It’s tempting to believe that your cloud resources are protected from outages and disasters simply because they’re not on-premises, but the truth is that a cloud service interruption could happen at any time. Whether the outage is caused by a natural disaster, a software bug, or a critical network failure, your business needs to have a plan in place for restoring access to your cloud services. Robust cloud disaster recovery planning will ensure you’re able to minimize the business impact of an outage by restoring access to critical cloud services, applications, and data quickly and securely.
7 Key Cloud Disaster Recovery Protocols
You likely already have a traditional disaster recovery (DR) plan for your on-prem infrastructure, which may involve backing up services to a cloud provider. This is the scenario most people think of when they hear “cloud disaster recovery.” However, as you transition your resources to the cloud, you need a new DR plan that accounts for the unique challenges of a cloud-based infrastructure. These key protocols will help you design and implement a cloud disaster recovery plan that will get your business-critical services back up and running when you need them.
1. Defining Your DR Goals
Before you can develop a cloud disaster recovery plan, you must first define the goals of that plan. There are two metrics you should consider as you analyze your disaster recovery needs:
- Recovery Time Objective (RTO) – This is the maximum acceptable amount of time that your cloud services can be offline. Your RTO may be determined by your service level agreement (SLA) with your clients, or by the specific needs of your business.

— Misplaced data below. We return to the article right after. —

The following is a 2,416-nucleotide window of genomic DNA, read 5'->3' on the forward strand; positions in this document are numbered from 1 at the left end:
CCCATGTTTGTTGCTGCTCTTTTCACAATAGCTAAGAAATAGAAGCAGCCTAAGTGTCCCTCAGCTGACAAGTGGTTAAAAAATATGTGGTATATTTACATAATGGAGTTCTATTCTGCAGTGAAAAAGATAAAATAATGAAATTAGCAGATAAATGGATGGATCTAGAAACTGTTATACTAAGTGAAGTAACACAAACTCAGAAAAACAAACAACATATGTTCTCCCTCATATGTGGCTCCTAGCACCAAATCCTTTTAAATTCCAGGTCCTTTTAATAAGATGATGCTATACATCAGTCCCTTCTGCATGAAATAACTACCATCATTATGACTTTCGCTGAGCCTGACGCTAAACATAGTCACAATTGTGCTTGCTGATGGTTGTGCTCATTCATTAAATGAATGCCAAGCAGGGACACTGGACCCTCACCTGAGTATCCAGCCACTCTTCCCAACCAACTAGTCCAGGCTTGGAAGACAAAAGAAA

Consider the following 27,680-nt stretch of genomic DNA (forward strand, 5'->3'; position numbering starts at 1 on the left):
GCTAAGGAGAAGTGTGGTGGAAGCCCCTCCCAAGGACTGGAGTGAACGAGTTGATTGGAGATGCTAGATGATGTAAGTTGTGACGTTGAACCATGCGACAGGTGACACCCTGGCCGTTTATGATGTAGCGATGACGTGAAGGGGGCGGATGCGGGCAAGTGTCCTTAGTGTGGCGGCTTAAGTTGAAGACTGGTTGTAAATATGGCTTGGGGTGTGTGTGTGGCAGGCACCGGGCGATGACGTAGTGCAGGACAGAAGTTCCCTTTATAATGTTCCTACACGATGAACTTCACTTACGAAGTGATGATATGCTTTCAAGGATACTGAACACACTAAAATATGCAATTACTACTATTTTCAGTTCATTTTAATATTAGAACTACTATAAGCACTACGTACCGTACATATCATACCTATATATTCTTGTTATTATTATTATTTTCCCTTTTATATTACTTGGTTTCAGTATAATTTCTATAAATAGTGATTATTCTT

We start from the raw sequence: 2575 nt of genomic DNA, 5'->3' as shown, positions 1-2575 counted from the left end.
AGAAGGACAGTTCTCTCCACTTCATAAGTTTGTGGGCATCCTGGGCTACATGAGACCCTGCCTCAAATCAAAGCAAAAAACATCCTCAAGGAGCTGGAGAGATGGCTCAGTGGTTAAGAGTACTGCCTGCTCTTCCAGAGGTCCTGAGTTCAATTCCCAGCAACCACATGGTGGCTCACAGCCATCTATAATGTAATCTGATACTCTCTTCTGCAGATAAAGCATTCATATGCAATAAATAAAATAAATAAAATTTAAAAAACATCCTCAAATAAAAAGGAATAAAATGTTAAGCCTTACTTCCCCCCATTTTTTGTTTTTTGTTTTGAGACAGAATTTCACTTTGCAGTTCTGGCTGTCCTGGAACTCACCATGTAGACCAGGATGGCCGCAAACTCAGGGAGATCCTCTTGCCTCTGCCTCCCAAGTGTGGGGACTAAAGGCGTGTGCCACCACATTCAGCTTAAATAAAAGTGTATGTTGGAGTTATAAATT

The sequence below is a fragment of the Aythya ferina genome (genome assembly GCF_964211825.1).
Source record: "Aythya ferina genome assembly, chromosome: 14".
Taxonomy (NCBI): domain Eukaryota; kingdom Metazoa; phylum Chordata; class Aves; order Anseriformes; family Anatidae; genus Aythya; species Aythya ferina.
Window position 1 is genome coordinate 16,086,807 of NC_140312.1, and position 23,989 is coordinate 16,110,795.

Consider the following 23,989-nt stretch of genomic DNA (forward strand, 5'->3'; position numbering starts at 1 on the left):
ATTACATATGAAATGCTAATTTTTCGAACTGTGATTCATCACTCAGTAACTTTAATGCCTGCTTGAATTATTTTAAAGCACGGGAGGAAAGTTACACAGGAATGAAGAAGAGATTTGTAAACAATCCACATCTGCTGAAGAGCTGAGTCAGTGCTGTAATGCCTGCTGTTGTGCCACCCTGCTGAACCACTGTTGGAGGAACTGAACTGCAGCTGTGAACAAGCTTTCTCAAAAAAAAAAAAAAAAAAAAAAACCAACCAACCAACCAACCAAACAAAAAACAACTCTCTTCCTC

- Recovery Point Objective (RPO) – This is the maximum amount of cloud data, measured in time, that your business can acceptably lose due to an outage. For example, data that isn’t modified very frequently will have a higher RPO because you’re less likely to lose any changes during an outage. However, for critical data that is constantly accessed and updated, your RPO will be much lower.
2. Cloud Monitoring
Another key component of your DR plan will be cloud monitoring. You need a high level of visibility on your cloud infrastructure, services, and applications so you can detect issues as soon as possible and take whatever necessary measures to prevent or mitigate an outage. Automated cloud monitoring solutions are absolutely critical for achieving a low RTO and RPO. Depending on your cloud architecture and backup, failover, and recovery plans, you’ll likely need a cloud-agnostic solution so you can manage multiple clouds from one centralized location.